“The hysteria of stating that testers are no longer required due to the introduction of the DevOps methodology has been more or less put to bed. DevOps will go the same way as agile in that it will become a ‘so what’ topic. Agile is now a fully matured methodology with the majority of testers having some exposure which they can put on their CVs. DevOps will follow this route.”
“Although we will continue to see one new tool or another being launched weekly to bolt onto the DevOps tool suite, the main set of tools are maturing nicely and the skill sets to support these in the industry are growing.”
CISO will play a bigger role in DevOps
Malcolm Isaacs, head of ADM solutions marketing, Micro Focus, explores how the CISO will be part of the DevOps team, influencing a holistic approach to security within DevOps pipelines.
“Just as DevOps strives to deliver value quickly to the customer, it has the potential to unintentionally introduce security vulnerabilities quickly as well. This has spurred DevOps teams to embed security testing in the DevOps pipeline, increasing the sense of shared responsibility for security. Over the course of 2020, any remaining barriers between CISO staff and DevOps teams will be broken down, with CISO staff becoming full-fledged members of the DevOps team. Security will no longer be a bolt-on activity, and will become a standard component of any DevOps pipeline.”
Open Source will once again be in peril – from a new source
Andrew C. Oliver, Product Director, Couchbase believes that Open Source will have to adapt to stay in the game.
“In 2020, vendors will have to realise that the Open Source game has changed. If they still want to meet their Open Source goals, clever licensing approaches will not be enough. They must instead see themselves as service providers, from management to support and other value-adds, in order to ensure that they can offer something that others cannot. The business model is to innovate — where cloud providers won’t — and to provide better and more differentiated service not just differentiated software.”
No-Ops will die
New Relic’s prediction is that firms need to shed No-Ops if they want to progress.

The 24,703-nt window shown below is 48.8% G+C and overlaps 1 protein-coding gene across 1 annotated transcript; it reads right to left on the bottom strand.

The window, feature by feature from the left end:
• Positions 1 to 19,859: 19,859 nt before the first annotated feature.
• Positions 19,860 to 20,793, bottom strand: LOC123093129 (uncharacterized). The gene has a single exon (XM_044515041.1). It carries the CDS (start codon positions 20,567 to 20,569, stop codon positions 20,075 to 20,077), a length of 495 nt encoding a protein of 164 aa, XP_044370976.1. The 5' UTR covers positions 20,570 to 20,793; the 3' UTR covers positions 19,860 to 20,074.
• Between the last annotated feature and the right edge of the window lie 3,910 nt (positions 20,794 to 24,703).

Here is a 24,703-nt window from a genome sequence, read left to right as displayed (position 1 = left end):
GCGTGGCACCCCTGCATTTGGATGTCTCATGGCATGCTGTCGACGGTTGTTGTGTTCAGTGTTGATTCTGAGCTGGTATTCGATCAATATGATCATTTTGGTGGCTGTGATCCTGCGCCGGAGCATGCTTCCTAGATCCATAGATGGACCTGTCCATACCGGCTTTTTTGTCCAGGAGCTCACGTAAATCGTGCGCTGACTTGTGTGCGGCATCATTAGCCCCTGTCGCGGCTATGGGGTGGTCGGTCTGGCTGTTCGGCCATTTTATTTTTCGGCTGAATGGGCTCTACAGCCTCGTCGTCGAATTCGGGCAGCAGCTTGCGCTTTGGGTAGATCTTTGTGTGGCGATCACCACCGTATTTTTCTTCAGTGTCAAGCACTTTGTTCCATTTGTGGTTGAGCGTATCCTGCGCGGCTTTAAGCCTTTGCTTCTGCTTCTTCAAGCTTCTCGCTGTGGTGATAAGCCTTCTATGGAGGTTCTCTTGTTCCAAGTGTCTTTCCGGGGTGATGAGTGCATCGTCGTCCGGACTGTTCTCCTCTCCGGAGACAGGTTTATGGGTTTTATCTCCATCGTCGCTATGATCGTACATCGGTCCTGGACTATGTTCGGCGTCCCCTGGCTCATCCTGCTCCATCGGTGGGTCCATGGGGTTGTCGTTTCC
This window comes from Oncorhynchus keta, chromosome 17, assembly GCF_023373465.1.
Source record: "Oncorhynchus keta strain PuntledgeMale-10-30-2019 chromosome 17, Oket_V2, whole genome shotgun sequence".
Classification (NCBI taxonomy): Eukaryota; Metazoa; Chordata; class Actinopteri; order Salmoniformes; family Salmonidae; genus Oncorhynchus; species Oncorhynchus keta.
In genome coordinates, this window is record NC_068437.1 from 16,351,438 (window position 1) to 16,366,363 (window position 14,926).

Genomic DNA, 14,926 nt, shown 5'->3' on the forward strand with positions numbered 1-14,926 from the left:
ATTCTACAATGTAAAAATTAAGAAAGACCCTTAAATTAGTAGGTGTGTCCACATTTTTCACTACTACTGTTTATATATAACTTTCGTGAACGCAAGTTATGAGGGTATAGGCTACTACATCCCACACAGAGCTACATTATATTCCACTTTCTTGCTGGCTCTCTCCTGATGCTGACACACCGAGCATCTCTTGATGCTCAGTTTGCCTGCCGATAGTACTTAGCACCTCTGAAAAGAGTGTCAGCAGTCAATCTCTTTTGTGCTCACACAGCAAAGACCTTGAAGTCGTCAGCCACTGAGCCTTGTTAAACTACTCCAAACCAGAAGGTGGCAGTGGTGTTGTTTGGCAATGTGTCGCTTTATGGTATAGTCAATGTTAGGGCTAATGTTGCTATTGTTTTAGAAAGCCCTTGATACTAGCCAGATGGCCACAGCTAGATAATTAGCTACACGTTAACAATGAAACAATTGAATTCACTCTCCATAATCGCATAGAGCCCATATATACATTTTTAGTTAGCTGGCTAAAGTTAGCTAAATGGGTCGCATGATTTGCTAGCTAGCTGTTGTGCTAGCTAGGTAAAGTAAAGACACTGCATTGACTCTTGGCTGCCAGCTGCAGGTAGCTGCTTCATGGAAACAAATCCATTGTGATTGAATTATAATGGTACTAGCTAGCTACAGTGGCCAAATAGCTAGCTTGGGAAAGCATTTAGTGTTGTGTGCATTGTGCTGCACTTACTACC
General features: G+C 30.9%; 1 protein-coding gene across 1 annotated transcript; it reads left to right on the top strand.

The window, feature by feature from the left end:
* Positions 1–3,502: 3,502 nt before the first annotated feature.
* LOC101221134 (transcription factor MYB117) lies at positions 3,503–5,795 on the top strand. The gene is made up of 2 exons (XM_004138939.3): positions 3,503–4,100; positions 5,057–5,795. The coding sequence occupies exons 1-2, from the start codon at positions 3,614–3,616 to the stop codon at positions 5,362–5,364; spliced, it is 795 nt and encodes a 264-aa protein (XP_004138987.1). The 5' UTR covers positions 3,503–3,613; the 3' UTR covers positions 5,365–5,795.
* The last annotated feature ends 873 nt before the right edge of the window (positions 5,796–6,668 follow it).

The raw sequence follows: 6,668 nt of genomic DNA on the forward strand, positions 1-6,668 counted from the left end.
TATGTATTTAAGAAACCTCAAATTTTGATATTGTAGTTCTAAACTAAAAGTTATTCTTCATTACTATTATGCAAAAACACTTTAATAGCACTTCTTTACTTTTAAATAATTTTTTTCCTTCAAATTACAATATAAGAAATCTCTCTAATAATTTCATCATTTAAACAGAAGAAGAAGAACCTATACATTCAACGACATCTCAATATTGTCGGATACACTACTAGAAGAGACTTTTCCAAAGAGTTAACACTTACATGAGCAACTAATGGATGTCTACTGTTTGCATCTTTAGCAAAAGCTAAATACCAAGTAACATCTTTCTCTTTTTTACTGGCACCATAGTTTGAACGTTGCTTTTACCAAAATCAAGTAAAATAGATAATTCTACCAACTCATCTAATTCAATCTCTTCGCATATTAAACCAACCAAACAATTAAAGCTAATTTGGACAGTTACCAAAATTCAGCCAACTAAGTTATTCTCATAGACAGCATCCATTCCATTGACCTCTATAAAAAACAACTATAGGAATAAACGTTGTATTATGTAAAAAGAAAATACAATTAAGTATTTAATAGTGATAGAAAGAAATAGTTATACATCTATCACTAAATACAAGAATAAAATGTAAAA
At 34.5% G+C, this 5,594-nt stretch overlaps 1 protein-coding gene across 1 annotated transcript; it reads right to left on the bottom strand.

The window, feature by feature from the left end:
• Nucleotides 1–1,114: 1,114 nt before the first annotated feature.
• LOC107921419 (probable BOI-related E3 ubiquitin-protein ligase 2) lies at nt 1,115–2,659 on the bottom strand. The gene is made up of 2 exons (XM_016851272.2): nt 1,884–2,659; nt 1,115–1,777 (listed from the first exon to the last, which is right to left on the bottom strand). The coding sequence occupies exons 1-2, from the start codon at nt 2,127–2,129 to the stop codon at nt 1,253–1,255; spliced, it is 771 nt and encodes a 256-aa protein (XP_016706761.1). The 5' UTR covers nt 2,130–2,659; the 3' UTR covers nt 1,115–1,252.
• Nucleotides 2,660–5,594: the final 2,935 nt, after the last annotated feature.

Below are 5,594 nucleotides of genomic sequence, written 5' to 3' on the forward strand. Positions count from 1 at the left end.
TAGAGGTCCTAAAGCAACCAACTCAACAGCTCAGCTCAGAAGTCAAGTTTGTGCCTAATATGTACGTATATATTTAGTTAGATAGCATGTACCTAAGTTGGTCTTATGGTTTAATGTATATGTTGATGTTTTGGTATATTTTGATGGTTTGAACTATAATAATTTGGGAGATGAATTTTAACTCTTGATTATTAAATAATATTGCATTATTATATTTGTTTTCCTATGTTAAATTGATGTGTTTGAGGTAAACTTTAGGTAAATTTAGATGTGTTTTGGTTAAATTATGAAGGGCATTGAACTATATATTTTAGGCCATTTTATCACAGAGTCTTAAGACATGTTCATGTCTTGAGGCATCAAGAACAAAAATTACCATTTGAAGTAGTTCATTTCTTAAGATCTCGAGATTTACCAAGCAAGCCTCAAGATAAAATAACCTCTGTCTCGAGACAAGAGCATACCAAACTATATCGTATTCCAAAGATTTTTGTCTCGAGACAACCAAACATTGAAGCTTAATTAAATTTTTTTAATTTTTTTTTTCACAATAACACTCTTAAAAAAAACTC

“Next year, more organisations will start to ditch the notion of “No-Ops” and recognise value in their Ops team members. Companies will always need Ops people, but as technology and automation processes mature, Ops professionals will be able to work on higher-quality problems. At New Relic, we have DevOps with SREs embedded in the product teams AND also have Site Reliability Champions who focus on removing friction for developers, long term scalability, and meeting with software architects to discuss reliability from the beginning of building a service or feature.”
Disruptors will take the driving seat
Those who take the initiative and think two steps ahead will be taking the lead, believes David Parry-Jones, VP EMEA, Twilio.
“With the advent of APIs and cloud-based communications platforms, customers can now be easily reached across a multitude of different channels according to their preference, and call-time vastly reduced through the application of AI, so in 2020 more organisations should begin to ask – why can’t we do this too? And can we really afford not to?”
“Customers are at the heart of business success, and in 2020 it’ll be vital that businesses apply the lessons we’ve learnt from disruptors more widely.”
Money will be made from trading info
Selling information to third-parties using the Data-as-a-Service approach will become a growing source of revenue for firms says Alberto Pan, Chief Technical Officer, Denodo .
“In the new year, since many big companies will now own high-value, unique data and services, the next logical step is reusing this infrastructure in order to offer them to third-parties. For instance, we are already seeing telecommunications companies selling customers geolocation data for a variety of purposes. This trend will be significantly accentuated during 2020 in all major industries.”
“From the investment standpoint, this will involve higher demand for the technologies involved in creating and exposing data as a service, like GraphQL, Data Virtualization and/or API management tools.”
IT will be the “cool kids” again
CEO Brian Kelly at CloudBolt suggests that DevOps will be at the top of its game.
“The IT community (not the obvious powerplayers) will determine the winners of the go-to tools for managing hybrid cloud infrastructures, as they seek extensible, easy-to-deploy, cloud-native solutions.”
“There will be a rebalancing of the relationship between Dev and Ops, as the drive toward more intelligent automation will demand IT to become more adept.”